Corporate Social Responsibility in the Digital Age: Volume 7

Cover of Corporate Social Responsibility in the Digital Age
Subject:

Table of contents

(21 chapters)
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List of Contributors

Pages vii-viii
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Purpose

Facebook has become a phenomenon – used by millions all over the world. Supposedly its purpose is to enable us to keep in touch with our friends, although for some there is a competitive element in collecting as many friends as possible. It is however difficult to believe that anyone has 900 genuine friends! So it is time to question the purpose of Facebook and the socially responsible purpose that it may or may not be fulfilling.

Methodology

A consideration of what is written by many people in their Facebook accounts shows that entries are often like personal musings. So we say things for ourselves – to express our feeling in mottos and references to songs, etc.

Findings

It seems that we are like Schrodingers cat and that we do not exist unless we are observed. So we put ourselves on Facebook to simulate existence. Thus, Facebook seems to have become a Baudrillardian simulacrum – more real than the real.

Implications

According to Jacques Lacan, the world is a mirror on which we express ourselves to ourselves. We use the Lacanian perspective to argue that social media has become the new mirror – easier and less threatening as we do not need interaction, only approval through the like function. This is arguably less challenging – to have a virtual life instead of a real one.

Originality/value

This is problematic, according to Lacanian theory but is a comment on modern society and the problem being caused. The relationship to social responsibility is explained in this chapter.

Purpose

The prime goal of this chapter is to discuss what the notion of rhetorical citizenship as a normative aspiration might entail for corporations.

Methodology/approach

The chapter draws on a pilot study of the Facebook pages of two banks. A rhetorical criticism of these pages was conducted.

Findings

We suggest that while corporations are assuredly entities very different from the individual citizens who hold civil, social, and political rights – which do not directly apply to corporations – rhetorical citizenship is nevertheless a suggestive and constructive metaphor for corporations to communicate by.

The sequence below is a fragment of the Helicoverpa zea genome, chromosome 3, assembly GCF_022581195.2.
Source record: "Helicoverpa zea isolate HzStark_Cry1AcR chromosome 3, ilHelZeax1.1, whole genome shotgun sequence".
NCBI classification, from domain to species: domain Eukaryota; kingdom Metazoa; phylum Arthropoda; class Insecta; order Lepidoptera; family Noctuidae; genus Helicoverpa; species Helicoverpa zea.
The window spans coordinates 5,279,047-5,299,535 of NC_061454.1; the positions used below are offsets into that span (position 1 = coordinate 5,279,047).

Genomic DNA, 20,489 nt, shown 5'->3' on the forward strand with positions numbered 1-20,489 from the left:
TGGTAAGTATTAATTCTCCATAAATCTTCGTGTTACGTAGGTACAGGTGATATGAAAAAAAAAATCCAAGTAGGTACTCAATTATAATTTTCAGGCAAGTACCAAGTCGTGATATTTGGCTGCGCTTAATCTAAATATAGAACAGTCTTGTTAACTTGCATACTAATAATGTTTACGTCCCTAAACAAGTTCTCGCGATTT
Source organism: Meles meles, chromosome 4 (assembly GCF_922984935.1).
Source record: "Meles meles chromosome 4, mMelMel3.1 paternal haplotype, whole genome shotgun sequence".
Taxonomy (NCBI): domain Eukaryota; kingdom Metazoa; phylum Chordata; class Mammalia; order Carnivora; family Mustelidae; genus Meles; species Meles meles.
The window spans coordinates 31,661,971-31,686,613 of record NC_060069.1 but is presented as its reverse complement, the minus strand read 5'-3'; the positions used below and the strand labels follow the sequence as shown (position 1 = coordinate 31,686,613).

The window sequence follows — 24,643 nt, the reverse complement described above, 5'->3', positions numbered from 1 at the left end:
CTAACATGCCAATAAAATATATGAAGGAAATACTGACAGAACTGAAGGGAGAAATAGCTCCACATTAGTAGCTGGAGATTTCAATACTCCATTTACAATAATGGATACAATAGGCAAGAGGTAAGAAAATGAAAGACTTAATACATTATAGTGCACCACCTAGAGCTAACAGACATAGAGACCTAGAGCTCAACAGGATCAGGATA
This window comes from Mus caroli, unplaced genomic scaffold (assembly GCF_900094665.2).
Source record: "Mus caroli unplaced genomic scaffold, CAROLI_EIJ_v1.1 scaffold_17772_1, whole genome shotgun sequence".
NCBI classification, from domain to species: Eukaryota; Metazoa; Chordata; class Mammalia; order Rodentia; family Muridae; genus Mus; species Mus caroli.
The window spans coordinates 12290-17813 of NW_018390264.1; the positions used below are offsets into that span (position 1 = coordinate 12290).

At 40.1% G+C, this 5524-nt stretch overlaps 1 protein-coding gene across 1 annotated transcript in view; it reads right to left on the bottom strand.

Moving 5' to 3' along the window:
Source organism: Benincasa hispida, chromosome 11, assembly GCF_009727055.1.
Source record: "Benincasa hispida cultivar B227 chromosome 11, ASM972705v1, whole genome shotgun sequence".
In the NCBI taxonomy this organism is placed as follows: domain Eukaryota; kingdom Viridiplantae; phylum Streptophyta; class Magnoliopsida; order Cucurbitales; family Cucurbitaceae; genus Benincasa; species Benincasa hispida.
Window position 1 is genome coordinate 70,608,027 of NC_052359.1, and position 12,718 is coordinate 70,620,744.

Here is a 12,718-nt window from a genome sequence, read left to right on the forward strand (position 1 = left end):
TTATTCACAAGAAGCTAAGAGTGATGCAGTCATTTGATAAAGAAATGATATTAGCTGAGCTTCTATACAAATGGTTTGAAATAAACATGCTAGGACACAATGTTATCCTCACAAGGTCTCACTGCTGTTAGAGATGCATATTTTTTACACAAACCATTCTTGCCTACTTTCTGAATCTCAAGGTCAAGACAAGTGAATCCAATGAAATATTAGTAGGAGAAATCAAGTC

Research limitations/implications

Rhetorical citizenship for corporations must, we argue, be(come) rooted in organizational reality, and should involve a continued critical questioning as to what might constitute citizenly communication for corporations under any given circumstances. The chapter is, however, built on limited data from a pilot study and needs to be complemented.

Practical implications

We suggest from our pilot study that the active engagement of corporations in social media may currently be seen as one form of rhetorical citizenship that the public expects corporations to enact. Thus, we argue, corporations in general might as well attempt to do their best to act as rhetorical citizens.

Originality/value

The chapter highlights how communication is a set of practices in which social responsibility must be enacted. We find that this is not a prevalent perspective in the existing literature on CSR and communication.

Purpose

Public sector absorbs a sizeable part of each country’s GDP. Therefore, public organisations are not performing very well at the economic level of responsibility. Consequently, we argue that in order to build better and more responsible public organisations we need to improve their economic responsibility. This chapter presents a prospective action of social media for business to intervene in public administration reform. We envision a possible course of action that may introduce CSR in the public sector thanks to social media collective action.

Methodology/approach

The framework of this study will make a reference to the theory of socio-technological media de Kerckhove and Pierre Lévy, and on a survey of the literature of citizen activism through social media to answer the question: new media, new message?

It is a new perspective action of social media for business-government relations. We identify a possible theory that leverages the ‘koinè’ of multinational brands to address government effectiveness. The names of multinational companies are the same all over the world, like the ‘Koine’ Greek, and are now a common element in all languages of the world. Citizens and consumers pay a great deal of attention to brands. Multinationals spend millions of dollars every year in public relations (PR) and marketing precisely in order to manage their reputations and images and respond to the requests that consumers have of big corporations. The greatest threat to the reputation of a company or a multinational brand comes, in fact, via the Internet, which has become the most powerful weapon in the hands of interest groups. The object of this research is to explore whether stakeholders can join forces with corporations and use global media to monitor governments in the same way.